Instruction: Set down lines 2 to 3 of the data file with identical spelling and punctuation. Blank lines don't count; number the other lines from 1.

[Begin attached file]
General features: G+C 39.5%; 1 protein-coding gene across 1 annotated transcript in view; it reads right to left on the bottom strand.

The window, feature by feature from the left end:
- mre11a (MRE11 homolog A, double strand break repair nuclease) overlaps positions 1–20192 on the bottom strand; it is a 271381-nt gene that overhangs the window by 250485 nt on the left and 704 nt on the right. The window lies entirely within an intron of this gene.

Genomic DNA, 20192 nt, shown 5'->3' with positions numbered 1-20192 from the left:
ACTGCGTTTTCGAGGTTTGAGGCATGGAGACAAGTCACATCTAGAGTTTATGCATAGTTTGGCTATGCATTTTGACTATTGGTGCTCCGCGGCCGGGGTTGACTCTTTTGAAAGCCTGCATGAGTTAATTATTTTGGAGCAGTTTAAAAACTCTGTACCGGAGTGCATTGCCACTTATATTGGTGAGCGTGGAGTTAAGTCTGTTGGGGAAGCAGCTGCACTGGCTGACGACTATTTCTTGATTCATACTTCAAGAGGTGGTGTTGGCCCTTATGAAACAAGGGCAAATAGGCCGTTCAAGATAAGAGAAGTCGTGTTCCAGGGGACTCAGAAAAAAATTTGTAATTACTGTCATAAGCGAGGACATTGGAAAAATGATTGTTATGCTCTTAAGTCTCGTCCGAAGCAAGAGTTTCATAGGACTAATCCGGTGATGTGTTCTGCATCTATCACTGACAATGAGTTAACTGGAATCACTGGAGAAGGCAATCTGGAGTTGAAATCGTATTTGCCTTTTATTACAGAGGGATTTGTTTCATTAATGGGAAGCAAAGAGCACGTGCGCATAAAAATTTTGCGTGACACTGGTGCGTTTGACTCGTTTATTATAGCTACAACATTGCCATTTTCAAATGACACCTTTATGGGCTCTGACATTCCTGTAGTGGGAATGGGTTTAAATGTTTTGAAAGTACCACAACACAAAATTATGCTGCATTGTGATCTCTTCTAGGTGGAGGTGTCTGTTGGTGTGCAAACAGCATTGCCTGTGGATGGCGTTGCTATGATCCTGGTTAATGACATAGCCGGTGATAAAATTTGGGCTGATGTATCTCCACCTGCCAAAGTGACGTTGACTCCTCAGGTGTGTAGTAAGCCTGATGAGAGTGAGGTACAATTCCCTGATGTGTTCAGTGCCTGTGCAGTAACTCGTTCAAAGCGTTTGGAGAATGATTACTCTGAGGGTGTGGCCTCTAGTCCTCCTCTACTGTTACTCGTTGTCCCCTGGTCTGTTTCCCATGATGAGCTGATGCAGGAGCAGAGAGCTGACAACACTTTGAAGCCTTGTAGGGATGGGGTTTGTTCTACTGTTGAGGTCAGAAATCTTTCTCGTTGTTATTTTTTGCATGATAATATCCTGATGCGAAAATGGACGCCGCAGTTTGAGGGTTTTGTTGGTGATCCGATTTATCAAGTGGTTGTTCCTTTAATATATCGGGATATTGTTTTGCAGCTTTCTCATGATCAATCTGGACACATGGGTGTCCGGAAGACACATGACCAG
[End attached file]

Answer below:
The window, feature by feature from the left end:
- mre11a (MRE11 homolog A, double strand break repair nuclease) overlaps positions 1–20192 on the bottom strand; it is a 271381-nt gene that overhangs the window by 250485 nt on the left and 704 nt on the right. The window lies entirely within an intron of this gene.